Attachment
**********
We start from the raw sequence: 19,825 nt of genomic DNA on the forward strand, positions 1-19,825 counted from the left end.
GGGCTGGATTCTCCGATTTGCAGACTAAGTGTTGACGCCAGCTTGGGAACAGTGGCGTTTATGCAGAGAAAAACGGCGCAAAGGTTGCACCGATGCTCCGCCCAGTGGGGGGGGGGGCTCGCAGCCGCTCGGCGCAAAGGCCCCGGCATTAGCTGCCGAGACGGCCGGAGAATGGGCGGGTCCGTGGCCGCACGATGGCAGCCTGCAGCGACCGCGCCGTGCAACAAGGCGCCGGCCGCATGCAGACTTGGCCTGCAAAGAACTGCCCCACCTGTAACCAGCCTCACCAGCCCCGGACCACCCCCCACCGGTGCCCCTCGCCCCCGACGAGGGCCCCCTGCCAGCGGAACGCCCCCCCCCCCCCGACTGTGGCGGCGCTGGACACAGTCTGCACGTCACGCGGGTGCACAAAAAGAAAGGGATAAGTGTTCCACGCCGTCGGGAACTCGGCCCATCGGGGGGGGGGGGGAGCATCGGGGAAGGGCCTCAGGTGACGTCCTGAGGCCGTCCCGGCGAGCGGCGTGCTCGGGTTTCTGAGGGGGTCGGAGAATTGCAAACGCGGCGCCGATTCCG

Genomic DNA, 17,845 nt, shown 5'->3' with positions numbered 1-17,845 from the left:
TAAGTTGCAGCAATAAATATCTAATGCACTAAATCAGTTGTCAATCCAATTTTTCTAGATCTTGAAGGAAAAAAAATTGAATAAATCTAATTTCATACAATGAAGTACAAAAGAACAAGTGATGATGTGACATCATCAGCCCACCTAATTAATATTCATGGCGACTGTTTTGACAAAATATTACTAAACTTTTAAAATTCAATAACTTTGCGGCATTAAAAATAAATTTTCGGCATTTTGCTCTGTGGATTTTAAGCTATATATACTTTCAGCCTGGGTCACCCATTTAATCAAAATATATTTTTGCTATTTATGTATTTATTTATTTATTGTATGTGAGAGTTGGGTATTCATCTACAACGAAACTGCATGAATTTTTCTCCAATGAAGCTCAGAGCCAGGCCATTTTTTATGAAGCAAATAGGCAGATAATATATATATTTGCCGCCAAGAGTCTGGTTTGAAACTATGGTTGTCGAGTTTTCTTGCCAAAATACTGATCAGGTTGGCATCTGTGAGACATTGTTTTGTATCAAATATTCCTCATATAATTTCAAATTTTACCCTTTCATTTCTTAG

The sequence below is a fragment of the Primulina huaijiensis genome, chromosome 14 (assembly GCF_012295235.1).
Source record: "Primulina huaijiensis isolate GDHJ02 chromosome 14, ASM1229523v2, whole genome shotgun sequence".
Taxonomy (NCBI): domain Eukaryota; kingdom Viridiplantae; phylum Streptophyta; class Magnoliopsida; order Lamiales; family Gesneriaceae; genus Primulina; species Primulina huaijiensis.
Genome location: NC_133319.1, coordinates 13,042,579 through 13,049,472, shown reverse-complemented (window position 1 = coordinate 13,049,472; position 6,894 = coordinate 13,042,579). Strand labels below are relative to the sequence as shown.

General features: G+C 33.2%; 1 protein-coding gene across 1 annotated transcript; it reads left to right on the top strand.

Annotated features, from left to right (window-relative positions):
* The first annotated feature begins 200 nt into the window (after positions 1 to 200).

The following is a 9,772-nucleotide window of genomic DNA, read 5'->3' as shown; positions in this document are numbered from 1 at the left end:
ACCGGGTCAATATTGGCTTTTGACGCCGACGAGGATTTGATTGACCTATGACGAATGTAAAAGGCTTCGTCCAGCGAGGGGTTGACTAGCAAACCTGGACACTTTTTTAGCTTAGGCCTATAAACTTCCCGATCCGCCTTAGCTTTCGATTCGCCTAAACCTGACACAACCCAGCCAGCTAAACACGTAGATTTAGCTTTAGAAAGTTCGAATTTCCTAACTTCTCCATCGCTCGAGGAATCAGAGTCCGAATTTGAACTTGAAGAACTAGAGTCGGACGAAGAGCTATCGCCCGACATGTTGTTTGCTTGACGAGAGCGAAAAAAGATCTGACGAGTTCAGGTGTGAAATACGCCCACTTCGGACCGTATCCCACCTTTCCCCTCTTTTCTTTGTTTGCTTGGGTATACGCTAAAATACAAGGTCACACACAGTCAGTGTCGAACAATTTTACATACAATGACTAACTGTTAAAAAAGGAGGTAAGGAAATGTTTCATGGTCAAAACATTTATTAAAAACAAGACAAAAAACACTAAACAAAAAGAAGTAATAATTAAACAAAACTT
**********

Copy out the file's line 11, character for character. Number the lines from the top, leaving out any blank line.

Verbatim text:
* The first annotated feature begins 200 nt into the window (after positions 1 to 200).